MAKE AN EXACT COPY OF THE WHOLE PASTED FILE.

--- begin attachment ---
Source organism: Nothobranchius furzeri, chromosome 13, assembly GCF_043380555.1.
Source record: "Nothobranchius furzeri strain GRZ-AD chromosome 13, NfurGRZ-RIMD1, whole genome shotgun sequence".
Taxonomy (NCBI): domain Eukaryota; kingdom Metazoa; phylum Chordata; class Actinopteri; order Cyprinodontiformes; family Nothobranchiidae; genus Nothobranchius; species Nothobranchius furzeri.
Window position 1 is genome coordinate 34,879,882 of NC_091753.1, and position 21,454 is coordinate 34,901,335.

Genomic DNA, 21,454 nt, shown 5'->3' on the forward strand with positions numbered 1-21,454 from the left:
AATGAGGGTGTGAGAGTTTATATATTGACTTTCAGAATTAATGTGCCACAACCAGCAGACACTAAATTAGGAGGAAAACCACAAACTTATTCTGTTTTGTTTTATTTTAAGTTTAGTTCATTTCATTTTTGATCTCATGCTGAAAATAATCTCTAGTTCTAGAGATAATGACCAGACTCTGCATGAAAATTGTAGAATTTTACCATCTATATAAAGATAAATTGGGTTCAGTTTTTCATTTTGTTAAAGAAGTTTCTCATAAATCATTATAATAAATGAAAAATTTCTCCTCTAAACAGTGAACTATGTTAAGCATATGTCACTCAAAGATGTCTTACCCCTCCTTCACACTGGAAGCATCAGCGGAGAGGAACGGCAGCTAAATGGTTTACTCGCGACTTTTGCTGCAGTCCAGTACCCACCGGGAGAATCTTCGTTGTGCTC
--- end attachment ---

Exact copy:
Source organism: Nothobranchius furzeri, chromosome 13, assembly GCF_043380555.1.
Source record: "Nothobranchius furzeri strain GRZ-AD chromosome 13, NfurGRZ-RIMD1, whole genome shotgun sequence".
Taxonomy (NCBI): domain Eukaryota; kingdom Metazoa; phylum Chordata; class Actinopteri; order Cyprinodontiformes; family Nothobranchiidae; genus Nothobranchius; species Nothobranchius furzeri.
Window position 1 is genome coordinate 34,879,882 of NC_091753.1, and position 21,454 is coordinate 34,901,335.

Genomic DNA, 21,454 nt, shown 5'->3' on the forward strand with positions numbered 1-21,454 from the left:
AATGAGGGTGTGAGAGTTTATATATTGACTTTCAGAATTAATGTGCCACAACCAGCAGACACTAAATTAGGAGGAAAACCACAAACTTATTCTGTTTTGTTTTATTTTAAGTTTAGTTCATTTCATTTTTGATCTCATGCTGAAAATAATCTCTAGTTCTAGAGATAATGACCAGACTCTGCATGAAAATTGTAGAATTTTACCATCTATATAAAGATAAATTGGGTTCAGTTTTTCATTTTGTTAAAGAAGTTTCTCATAAATCATTATAATAAATGAAAAATTTCTCCTCTAAACAGTGAACTATGTTAAGCATATGTCACTCAAAGATGTCTTACCCCTCCTTCACACTGGAAGCATCAGCGGAGAGGAACGGCAGCTAAATGGTTTACTCGCGACTTTTGCTGCAGTCCAGTACCCACCGGGAGAATCTTCGTTGTGCTC